Cerar and Japanese counterpart focus on cooperation potential
During what is the first visit by a Japanese foreign minister to Ljubljana, the pair also exchanged views on developments in Asia, in particular the tensions on the Korean Peninsula, the trade dispute between the US and China, while they also discussed the situation in the Western Balkans.
Cerar and Kono, who first met on the sidelines of this year's Munich Security Conference, agreed to strengthen bilateral relations and economic ties.
"Minister Kono and I agreed that possibilities to increase trade in goods expanded vastly with the entry into force of the economic partnership agreement between the EU and Japan, but also that all the opportunities for cooperation have not been used sufficiently yet," Cerar said today.
The ministers identified the Koper port as one of the opportunities for closer cooperation with Kono telling reporters that the Slovenian port was among the first after the Suez Canal with good access to Central Europe, which made it interesting for Japanese companies.
While no concrete projects were discussed, Kono suggested Slovenia enhanced promotion of its business environment in Japan. His press officer Jun Saito said they welcomed seminars planned for September to inform Japanese businesses about Slovenia.
He said that it took time for Japanese companies to take a decision on cooperation, but once they did they were very loyal and were looking for long-term cooperation.
Trade between the two countries has been fairly modest, with Slovenian exports amounting to EUR 119 million in 2018 and imports to EUR 86 million, which made Japan Slovenia's 32nd largest trade partner. Still, cooperation has intensified in recent years, which is also reflected in increasing Japanese investment in Slovenia.
Economic cooperation was also in focus of a working lunch at which the two foreign ministers were joined by Economy Ministry State Secretary Aleš Cantarutti.
New opportunities for cooperation are emerging in the field of smart networks, proton cancer therapy and electro mobility. Successful cooperation has moreover been established in the field of new physics between Slovenia's Jožef Stefan Institute and Japan's KEK.
On Tuesday, representatives of the Slovenian rehabilitation hospital URI - Soča and of Japan's Toyota Motor Corporation and Fujita Health University signed an agreement on cooperation in the development of medical therapy robots.
Cerar noted that Japan, with its economic and technological development, can serve as model to many countries. He is happy that the Japanese Yaskawa robotics company and Japanese multinational Sumitomo Rubber Industries launched investments in Slovenia when he served as prime minister between 2014 and 2018.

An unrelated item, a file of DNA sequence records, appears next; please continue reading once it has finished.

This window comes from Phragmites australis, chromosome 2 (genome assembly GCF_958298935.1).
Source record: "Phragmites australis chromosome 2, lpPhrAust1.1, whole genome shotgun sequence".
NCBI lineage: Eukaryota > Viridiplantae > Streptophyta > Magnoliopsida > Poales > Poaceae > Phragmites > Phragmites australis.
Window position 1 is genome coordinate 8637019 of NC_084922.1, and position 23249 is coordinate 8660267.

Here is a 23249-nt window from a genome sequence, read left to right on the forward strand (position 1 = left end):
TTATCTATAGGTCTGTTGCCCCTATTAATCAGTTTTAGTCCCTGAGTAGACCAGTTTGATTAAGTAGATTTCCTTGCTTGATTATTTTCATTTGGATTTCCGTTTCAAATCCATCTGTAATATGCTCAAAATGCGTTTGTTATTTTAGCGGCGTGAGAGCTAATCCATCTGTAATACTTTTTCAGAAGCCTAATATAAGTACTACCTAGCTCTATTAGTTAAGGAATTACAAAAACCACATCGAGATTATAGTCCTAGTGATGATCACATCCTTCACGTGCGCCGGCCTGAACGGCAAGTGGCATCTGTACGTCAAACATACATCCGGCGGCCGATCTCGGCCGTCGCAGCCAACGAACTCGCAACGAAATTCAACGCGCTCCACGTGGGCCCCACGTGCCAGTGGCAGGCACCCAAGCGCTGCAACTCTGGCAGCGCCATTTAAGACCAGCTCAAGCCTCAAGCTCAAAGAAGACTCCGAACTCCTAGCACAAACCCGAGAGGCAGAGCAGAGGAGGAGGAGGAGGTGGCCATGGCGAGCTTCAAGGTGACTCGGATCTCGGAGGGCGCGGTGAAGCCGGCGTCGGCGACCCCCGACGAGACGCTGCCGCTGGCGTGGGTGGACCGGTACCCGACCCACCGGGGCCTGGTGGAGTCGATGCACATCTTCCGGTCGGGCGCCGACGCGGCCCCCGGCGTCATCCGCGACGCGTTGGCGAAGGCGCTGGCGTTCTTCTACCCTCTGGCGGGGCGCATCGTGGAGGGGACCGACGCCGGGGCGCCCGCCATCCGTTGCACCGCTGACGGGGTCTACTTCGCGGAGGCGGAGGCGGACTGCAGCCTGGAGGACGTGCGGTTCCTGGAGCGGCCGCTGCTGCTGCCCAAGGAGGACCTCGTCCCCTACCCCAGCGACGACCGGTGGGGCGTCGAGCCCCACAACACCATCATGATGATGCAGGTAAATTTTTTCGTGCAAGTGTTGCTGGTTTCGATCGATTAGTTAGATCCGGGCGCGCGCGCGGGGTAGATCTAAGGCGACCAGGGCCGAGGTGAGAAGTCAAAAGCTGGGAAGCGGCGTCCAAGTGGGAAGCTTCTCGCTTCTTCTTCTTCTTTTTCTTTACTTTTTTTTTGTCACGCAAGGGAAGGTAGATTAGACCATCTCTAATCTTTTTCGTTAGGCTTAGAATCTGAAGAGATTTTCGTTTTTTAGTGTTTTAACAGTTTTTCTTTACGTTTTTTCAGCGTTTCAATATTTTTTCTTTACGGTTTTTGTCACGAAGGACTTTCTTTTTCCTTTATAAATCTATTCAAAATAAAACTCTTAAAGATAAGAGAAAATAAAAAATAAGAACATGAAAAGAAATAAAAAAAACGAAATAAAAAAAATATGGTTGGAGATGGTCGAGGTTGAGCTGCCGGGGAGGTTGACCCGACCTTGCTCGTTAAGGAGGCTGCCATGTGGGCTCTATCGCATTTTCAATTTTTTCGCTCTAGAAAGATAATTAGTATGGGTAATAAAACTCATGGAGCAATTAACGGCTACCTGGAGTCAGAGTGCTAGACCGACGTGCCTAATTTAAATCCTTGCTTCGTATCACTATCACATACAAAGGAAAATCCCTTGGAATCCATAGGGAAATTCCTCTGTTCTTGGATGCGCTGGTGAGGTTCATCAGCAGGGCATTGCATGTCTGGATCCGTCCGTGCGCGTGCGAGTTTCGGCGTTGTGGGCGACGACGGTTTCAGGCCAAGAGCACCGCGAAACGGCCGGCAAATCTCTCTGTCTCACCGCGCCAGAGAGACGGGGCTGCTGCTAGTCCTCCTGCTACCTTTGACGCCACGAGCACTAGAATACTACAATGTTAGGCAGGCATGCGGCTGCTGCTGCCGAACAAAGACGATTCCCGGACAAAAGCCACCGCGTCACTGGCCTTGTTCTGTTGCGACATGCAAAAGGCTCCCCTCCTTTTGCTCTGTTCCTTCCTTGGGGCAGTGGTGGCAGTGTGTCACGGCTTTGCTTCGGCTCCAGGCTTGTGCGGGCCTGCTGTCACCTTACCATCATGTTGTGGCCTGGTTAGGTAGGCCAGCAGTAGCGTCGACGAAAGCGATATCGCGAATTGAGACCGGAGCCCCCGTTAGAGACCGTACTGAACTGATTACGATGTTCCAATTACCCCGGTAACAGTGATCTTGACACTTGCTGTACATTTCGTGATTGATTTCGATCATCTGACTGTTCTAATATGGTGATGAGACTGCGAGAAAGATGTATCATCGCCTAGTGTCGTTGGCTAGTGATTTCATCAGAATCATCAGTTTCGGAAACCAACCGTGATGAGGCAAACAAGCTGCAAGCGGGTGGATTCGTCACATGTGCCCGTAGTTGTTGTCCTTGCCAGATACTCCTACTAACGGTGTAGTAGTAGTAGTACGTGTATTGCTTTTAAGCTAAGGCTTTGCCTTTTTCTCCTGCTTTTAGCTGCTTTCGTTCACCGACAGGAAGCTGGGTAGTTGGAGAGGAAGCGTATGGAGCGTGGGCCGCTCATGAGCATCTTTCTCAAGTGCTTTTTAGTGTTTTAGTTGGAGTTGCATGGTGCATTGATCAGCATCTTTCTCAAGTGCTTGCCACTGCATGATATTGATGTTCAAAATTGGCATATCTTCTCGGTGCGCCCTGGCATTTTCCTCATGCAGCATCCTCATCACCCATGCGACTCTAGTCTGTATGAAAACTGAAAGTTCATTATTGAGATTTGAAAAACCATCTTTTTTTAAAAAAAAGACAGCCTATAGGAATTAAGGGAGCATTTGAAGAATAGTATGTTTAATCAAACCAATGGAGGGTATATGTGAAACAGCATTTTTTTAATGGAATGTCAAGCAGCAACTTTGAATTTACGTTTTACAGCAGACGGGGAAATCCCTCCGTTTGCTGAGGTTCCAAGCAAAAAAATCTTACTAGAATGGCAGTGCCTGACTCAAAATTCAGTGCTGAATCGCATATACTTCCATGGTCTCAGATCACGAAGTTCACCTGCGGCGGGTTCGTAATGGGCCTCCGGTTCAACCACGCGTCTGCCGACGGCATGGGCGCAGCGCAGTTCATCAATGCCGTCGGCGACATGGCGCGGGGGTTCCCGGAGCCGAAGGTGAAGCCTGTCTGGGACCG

According to Kono, the Japanese companies doing business in Slovenia valued in particular its highly skilled workforce. "Many Japanese companies notice Slovenia because of its qualified labour force in information technology and high technologies."
Yaskawa opened its first European robot factory in the south-eastern town of Kočevje in April, and Cerar and Kono are scheduled to visit it today. Kono has also been received by President Pahor.
Meanwhile, the pair also discussed initiatives for deeper cooperation in the Western Balkans and Cerar thanked his counterpart for Japan's long-standing support for the Slovenian-run ITF demining fund.
Also discussed were the 2020 Tokyo Olympics, where the ambassador of the House of Slovenia will be Miro Cerar senior, the winner of a golden medal in gymnastics at the 1964 Olympics in Tokyo, the Foreign Ministry announced.
The athlete's son, Foreign Minister Cerar, also highlighted today the alley of 300 cherry trees outside the Ljubljana Biology Centre that were given to Slovenia as a present in 1999, which he said was a special symbol of friendship between the two countries.
Pahor's office reported that the Japanese foreign minister thanked the Slovenian president for his decision to attend the enthronement ceremony for Japanese Emperor Naruhito in the autumn.
The office also noted Pahor's working visit to Tokyo in 2013 in what was the first visit by a Slovenian head of state in Japan. On the occasion, he was received by the then Emperor Akihito.
According to the president's office, Pahor and Kono hailed the friendship between the two countries and good political, cultural, economic and scientific links between them. Pahor also welcomed Japanese investment in Slovenia, a country that he said made a suitable gateway to Europe for Japanese businesses.
The Japanese foreign minister is due in Croatia later today for talks on Croatia's stint at the presidency of the EU, and bilateral relations, including economic cooperation, the Japanese Foreign Ministry said, but could not say whether opportunities afforded by Croatian ports would be discussed as well.